Onion Portage, known as Paatitaaq in Iñupiaq for the wild onions that grow there, is an area along the Kobuk River. For 8,000 years, people camped, made tools, prepared game, and eventually settled at Onion Portage.
The artifacts, campsites, and house ruins people left behind built up over the landscape for centuries before archeologists first excavated the site in the 1960s. At the time, the Onion Portage site was the oldest found in the region. It teaches us how people have used and continue to use Onion Portage and the Kobuk Valley landscape as the climate, environment, and ways of life change over thousands of years. The Onion Portage Archeological District National Historic Landmark was designated on June 2, 1978.
Today, the greater Onion Portage area is still heavily relied upon for subsistence hunting. When the Northwest Arctic caribou herd crosses the Kobuk River during its biannual migrations, locals continue the thousands of years of hunting tradtitions at Onion Portage.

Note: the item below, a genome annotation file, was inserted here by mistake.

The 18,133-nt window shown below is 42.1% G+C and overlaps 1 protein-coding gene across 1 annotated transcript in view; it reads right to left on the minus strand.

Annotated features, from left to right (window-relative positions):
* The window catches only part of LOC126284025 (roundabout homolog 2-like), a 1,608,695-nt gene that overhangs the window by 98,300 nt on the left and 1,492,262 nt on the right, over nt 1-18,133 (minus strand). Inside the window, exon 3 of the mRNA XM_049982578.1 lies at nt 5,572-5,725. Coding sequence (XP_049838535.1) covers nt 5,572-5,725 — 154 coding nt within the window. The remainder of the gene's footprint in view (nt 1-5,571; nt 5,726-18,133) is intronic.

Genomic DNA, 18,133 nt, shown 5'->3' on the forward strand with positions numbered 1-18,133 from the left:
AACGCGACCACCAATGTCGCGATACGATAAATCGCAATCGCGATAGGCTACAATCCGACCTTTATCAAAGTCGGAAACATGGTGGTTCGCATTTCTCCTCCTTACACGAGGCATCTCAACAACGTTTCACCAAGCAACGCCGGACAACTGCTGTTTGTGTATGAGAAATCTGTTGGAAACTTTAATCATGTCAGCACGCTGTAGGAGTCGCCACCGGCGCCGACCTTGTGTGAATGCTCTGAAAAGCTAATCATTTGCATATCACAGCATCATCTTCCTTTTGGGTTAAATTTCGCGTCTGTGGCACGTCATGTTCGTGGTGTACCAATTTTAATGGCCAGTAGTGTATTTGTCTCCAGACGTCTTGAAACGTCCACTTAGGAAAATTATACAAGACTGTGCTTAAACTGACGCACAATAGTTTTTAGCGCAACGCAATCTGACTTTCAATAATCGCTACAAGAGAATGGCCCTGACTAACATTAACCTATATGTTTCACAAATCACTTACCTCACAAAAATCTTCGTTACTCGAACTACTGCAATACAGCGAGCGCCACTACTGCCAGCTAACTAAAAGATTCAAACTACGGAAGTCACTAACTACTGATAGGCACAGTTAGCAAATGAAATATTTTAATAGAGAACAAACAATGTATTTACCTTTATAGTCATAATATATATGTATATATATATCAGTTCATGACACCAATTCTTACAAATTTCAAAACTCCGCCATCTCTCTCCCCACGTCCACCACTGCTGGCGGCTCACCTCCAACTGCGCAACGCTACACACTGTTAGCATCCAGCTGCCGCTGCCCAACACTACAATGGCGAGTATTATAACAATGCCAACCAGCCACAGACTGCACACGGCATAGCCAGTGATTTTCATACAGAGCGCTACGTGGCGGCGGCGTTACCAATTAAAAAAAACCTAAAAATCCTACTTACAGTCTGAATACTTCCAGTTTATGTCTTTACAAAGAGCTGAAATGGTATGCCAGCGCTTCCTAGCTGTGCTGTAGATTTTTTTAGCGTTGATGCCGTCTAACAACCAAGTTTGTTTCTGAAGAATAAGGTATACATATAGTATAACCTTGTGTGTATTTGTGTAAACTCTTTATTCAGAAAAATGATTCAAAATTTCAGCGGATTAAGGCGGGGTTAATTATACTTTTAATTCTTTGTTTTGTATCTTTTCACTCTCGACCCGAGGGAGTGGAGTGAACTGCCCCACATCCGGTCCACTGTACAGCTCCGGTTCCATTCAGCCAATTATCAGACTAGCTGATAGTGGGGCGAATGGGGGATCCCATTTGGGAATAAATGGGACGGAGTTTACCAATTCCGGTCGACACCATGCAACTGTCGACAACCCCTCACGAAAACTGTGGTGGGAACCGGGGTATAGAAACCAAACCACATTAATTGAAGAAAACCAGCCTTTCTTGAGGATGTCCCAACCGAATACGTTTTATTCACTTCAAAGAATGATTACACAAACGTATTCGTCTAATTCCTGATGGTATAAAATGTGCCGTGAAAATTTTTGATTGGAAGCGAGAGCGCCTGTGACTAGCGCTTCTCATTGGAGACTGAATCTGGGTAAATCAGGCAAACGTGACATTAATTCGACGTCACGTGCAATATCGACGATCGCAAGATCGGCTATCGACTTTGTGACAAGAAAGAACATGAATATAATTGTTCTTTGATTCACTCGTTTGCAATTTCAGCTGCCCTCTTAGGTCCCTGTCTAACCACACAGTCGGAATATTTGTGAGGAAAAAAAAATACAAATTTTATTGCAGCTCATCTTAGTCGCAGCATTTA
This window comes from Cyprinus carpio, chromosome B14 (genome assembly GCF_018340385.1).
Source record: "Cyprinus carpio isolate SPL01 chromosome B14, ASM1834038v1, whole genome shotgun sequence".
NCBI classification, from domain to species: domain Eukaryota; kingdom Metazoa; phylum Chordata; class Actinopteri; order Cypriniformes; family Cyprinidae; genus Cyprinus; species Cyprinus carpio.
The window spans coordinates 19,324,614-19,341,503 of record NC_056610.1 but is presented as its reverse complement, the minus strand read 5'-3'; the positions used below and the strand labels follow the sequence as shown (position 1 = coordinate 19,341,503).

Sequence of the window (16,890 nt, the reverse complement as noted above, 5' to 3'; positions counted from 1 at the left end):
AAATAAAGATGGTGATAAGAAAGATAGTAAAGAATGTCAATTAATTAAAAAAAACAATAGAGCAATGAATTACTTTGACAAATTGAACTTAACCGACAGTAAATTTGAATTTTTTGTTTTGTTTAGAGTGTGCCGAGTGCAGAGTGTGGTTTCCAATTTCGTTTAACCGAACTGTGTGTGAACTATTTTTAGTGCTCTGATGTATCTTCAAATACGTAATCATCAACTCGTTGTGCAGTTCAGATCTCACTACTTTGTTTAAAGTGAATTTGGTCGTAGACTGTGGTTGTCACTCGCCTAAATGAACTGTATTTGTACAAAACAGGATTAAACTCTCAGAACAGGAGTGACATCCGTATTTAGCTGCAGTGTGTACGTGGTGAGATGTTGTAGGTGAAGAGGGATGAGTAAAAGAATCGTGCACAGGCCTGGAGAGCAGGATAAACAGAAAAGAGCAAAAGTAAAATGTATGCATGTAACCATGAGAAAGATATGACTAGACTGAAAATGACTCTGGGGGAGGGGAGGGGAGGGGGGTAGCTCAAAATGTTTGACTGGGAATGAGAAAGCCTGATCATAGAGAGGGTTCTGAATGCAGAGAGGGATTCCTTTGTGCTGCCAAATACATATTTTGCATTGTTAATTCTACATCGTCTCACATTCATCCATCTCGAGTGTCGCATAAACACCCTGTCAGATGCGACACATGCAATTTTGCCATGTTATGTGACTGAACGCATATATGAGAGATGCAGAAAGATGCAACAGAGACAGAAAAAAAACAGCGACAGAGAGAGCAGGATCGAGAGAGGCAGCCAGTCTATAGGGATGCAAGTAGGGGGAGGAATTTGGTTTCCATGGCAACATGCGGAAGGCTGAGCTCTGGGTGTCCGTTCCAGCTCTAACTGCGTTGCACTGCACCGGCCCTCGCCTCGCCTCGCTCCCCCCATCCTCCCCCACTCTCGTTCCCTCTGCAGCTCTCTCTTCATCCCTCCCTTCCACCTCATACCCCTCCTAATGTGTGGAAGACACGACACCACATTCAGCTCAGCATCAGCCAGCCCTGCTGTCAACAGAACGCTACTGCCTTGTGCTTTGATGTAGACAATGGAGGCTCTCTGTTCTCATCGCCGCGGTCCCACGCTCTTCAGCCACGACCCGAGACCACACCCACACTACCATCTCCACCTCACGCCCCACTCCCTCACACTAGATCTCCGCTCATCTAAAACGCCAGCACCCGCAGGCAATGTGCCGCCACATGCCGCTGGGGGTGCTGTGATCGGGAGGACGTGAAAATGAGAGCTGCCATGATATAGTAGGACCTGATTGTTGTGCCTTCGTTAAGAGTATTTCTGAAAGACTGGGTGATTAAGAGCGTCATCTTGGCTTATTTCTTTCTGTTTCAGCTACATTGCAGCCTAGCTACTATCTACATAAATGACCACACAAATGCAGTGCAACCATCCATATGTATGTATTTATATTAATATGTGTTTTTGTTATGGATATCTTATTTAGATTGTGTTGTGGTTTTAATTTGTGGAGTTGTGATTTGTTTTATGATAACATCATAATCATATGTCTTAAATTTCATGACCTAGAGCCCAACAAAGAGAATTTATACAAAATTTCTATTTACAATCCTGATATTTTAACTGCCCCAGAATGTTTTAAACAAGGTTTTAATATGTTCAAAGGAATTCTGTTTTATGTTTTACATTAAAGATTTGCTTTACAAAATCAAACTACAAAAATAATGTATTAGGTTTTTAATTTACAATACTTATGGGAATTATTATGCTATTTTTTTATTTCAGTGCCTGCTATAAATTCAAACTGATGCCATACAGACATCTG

Caribou are much faster than humans on land, but when they are swimming, hunters stand a better chance. As this portion of the Kobuk River is deeper than other rivers in the area, it allows hunters to safely separate and take specific animals from a group numbering well into the hundreds of thousands. Traditionally, hunters would use paddled canoes and spears for this hunting; however, today, most hunters rely on motor boats and guns. This opportunity is necessary to ensure locals get enough meat to last the months to come.
As this site is in a National Park, Onion Portage hunting is restricted to only federally qualified subsistence hunters. The Onion Portage Archeological District National Historic Landmark ensures the protection of 8,000 years of human use. The use of the area today by descendents of previous users ensures the continuation of the traditional area for future generations.